I recovered the maintenance of a Kirby site in which a php script sends a mail with the Kirby method $kirby->email() in a controllers.
I checked the config.php file and found no SMTP transport configuration. And the email sending works.
So my questions are:
- How does the php script know which SMTP to use if it’s not specified in the configuration file?
- When is it useful to configure an SMTP transport?
Thanks for your help
Transport settings are needed for SMTP. In the absense of those transport settings, PHP
mail() function is used.
In general, it is not advisable to send email via PHP
mail(), at least not if you need reliable email.
Ha ok, so if I understand well, PHP mail() works only if the server has a mail server enabled? If not, we can use an external email service trough SMTP?
mail() is usually configured to use a program called
sendmail which is available on most Unixy systems.
And I suppose Sendmail includes its own SMTP functionality and configurations that’s why we don’t need to configure one in our config.php file?
sendmail is a mail transfer agent. You can use it to send emails to other MTAs, or it can also dispatch the emails locally. With PHPs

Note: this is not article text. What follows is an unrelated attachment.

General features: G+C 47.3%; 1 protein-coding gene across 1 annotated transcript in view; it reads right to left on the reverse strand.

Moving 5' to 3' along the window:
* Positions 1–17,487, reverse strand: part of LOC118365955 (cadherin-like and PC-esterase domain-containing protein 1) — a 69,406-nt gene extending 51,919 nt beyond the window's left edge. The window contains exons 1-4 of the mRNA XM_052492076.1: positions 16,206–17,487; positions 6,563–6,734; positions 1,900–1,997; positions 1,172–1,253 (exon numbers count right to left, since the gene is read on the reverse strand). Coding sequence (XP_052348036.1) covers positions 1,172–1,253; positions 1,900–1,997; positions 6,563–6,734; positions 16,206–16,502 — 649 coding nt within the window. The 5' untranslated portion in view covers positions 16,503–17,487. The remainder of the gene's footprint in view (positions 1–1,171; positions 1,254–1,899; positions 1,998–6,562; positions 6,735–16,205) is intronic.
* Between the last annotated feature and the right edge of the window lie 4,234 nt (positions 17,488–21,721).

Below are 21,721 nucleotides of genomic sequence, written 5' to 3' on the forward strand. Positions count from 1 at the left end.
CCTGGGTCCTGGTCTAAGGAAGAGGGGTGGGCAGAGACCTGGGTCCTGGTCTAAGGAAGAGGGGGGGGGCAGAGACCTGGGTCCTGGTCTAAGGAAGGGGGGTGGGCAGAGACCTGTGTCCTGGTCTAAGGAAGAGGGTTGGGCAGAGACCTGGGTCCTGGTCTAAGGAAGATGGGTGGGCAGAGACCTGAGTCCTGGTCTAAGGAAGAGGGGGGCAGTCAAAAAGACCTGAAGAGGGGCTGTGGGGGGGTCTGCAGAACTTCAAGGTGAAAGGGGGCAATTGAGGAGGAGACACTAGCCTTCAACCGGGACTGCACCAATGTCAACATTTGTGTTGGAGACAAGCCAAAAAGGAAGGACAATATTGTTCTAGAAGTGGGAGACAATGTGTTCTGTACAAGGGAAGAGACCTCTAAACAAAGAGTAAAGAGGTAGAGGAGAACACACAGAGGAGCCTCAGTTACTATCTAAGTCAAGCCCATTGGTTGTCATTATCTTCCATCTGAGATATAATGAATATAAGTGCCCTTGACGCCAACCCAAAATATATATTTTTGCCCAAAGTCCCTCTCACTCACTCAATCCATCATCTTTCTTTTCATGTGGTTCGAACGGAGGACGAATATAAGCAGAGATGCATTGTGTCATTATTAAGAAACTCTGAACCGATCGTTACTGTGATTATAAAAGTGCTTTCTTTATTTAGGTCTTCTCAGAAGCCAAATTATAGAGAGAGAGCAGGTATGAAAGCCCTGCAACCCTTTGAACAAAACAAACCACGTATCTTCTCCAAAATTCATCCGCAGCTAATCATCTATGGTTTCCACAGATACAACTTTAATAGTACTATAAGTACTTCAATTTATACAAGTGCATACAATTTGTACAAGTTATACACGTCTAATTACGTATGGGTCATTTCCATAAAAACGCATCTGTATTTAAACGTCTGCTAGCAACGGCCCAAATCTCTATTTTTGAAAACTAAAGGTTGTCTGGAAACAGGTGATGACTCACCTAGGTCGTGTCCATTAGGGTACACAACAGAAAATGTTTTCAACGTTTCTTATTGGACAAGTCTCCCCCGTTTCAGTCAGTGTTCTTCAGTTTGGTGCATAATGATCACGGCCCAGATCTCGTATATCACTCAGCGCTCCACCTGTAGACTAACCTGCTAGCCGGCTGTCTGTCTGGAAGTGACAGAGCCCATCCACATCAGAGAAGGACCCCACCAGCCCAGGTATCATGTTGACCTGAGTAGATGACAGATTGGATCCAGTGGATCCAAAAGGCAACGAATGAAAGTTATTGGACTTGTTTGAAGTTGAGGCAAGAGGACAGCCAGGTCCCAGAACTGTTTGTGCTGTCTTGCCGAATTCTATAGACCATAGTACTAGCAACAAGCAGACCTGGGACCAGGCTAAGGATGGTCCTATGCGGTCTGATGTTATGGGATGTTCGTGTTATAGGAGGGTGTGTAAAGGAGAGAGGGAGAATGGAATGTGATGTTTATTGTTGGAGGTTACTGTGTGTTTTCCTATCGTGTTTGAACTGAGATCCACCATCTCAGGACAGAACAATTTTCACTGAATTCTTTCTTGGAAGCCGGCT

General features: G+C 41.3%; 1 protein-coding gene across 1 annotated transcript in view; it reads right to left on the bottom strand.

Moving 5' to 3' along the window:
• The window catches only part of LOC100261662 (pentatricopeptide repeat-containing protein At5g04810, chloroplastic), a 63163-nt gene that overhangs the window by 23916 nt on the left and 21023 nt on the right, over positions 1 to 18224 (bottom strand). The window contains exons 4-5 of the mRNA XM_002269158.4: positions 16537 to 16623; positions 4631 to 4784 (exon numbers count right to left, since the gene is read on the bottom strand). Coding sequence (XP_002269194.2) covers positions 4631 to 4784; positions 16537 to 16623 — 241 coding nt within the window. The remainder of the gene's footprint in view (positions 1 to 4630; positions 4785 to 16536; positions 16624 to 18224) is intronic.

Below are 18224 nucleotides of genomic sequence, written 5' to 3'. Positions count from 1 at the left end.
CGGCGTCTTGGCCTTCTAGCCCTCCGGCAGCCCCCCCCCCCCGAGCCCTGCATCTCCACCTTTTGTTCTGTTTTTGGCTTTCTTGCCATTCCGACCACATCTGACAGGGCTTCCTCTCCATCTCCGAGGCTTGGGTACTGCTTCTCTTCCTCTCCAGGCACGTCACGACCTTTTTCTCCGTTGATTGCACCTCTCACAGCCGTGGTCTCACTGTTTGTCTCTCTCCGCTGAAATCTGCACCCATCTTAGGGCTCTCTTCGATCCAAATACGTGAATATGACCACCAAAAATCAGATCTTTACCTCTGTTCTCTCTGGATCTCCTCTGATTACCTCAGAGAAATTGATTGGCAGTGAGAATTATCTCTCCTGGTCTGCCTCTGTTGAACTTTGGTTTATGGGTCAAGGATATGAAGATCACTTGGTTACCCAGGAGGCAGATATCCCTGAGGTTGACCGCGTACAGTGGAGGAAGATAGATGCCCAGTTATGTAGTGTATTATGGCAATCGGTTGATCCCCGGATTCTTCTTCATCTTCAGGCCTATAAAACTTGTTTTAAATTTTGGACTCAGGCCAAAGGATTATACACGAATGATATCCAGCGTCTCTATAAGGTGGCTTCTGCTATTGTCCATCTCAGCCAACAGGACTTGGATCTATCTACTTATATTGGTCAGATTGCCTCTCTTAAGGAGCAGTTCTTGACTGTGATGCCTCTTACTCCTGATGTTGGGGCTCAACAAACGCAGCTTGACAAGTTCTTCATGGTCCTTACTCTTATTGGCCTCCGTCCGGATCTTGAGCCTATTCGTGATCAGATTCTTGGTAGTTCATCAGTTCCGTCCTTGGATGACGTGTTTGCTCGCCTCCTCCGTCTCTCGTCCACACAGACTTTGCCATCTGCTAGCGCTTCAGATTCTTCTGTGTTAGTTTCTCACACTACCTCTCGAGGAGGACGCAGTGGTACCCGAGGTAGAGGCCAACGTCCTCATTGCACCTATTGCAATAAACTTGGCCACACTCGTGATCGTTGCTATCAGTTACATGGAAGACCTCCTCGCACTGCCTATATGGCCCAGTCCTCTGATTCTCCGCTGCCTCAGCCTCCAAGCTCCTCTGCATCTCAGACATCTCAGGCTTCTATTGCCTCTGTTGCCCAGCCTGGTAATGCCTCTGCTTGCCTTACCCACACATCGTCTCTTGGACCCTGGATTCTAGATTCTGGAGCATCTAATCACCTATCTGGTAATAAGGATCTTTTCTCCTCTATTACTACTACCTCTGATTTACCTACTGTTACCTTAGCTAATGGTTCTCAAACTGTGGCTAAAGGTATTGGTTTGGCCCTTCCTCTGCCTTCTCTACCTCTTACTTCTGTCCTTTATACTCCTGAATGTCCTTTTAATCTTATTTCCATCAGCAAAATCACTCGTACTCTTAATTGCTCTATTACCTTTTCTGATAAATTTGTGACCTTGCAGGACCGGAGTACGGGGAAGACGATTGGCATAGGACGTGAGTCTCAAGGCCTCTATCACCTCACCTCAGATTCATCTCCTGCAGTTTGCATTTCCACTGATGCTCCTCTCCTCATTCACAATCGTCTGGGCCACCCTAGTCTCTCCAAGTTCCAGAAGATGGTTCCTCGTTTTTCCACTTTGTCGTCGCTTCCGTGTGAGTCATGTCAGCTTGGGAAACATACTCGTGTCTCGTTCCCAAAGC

mail function you don’t “connect” to it via SMTP though, but rather just run a command line utility (like
/usr/sbin/sendmail). The sendmail program then probably (depends on config) connects directly to the target’s mail exchange server.
That’s why you don’t need to configure it. It’s all done on the OS level. It’s like in the good olden days where you could simply telnet to a server and write your email, no fancy encryption, authentication or anything…
The problem with sendmail is that, while the server admin could configure it so that it acts just as good as any other MTA software, it often isn’t done on stuff like shared hosting plans. Simply because it’s easier for them to run separate mailservers, which aren’t running on the same machine as the webserver. At that point those mailservers require authentication, which you couldn’t do with PHPs
mail function anyway.
For this reason the webhost (where sendmail is running) is normally not the domain’s declared mailserver. It probably also isn’t even mentioned in the domain’s SPF record (and if it were, it would mean anyone on that machine could just send emails with your domain). All this contributes to the probability that the emails will be rejected by the target MTA.
By using the domains actual mail server, you make sure the emails you send with kirby get the same deliverability (except for the email’s contents, obviously) as every other normal email from that domain.
TL;DR: do what texnixe says and use an SMTP config (or any other authenticated mail transport config).
Thanks both of you for these explanations.
I was a bit confused on this subject.